A key to the success of assistance systems is their user interfaces. If assistance functions are to take over progressively wider-ranging driving tasks, they must be intuitive and easy to operate. Consequently, Bosch studies and weighs up the different possible approaches and uses a variety of solutions, including freely programmable display systems and head-up displays. In the future, new visualization methods based on augmented reality will be used to realistically superimpose information such as driving recommendations and proximity warnings onto the actual current traffic situation. Multimodal concepts are another approach to user-friendliness. These interfaces react to gestures, touch, and voice input.

Quotes on the subject of driver assistance
“In each of the years up to 2017, the market for driver assistance is set to grow by a third. And Bosch is set to grow even more strongly,” says the Bosch board of management member Wolf-Henning Scheider.
“Driver assistance will experience a real boom in the coming years,” says the Bosch board of management member Wolf-Henning Scheider.

“Stereo technology allows us to open up new potential for video-based safety systems,” says Gerhard Steiger, president of the Bosch Chassis Systems Control division. “A mono video camera requires extensive ‘training’ before it can distinguish between different types of objects – such as pedestrians and cars – in its image field. By contrast, a stereo video camera can measure and detect all obstacles based on their movement and distance alone.”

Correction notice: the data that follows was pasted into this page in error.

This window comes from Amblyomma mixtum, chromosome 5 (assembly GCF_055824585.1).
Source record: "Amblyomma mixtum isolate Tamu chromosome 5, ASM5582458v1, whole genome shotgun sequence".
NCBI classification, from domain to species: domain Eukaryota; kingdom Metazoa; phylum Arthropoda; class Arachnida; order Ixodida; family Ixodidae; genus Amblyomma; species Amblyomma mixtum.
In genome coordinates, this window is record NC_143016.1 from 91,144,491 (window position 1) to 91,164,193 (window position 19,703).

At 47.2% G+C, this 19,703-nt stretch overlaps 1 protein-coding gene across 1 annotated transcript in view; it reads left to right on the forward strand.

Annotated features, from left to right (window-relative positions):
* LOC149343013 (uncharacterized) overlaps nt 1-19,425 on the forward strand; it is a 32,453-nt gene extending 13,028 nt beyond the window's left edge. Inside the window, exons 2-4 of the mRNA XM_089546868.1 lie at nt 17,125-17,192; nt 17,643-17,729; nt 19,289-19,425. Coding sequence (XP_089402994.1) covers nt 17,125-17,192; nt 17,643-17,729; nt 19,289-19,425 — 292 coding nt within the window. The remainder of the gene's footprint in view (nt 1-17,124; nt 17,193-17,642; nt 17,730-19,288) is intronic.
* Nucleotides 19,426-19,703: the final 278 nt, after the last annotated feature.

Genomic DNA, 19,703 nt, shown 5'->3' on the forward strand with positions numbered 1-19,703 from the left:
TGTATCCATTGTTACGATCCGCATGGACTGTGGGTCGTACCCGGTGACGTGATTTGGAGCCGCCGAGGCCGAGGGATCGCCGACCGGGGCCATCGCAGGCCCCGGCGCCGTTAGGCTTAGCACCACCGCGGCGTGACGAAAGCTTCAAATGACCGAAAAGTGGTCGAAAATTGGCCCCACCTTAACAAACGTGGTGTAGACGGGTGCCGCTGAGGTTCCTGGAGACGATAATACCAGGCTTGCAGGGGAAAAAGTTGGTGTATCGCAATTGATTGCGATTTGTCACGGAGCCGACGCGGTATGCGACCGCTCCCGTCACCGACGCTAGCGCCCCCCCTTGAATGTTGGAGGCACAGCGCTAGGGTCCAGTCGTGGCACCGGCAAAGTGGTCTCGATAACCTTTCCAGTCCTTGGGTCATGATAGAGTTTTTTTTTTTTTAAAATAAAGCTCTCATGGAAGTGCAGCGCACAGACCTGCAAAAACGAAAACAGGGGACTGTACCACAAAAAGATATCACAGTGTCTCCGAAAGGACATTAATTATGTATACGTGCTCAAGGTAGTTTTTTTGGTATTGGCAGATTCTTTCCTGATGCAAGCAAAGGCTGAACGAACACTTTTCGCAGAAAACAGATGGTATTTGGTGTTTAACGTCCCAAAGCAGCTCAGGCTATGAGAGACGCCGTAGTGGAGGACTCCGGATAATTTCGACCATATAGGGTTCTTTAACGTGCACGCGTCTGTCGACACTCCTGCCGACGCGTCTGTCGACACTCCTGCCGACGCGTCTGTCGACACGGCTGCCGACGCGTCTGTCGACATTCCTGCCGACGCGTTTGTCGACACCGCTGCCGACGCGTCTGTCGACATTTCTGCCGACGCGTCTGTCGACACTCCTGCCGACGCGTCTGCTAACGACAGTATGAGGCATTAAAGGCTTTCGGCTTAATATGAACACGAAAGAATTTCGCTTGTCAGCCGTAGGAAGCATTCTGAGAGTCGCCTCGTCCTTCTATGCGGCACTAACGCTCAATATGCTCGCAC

“Assistance systems make driving safer, more eco-friendly, and more relaxing,” says Gerhard Steiger, president of the Bosch Chassis Systems Control division.

“Ultrasound, radar, and video – Bosch has all the sensor technologies needed for driver assistance,” says Steiger, “and together with its braking and steering systems and its core competence in vehicle integration, this gives the company an excellent basis for developing new, even more powerful assistance systems.”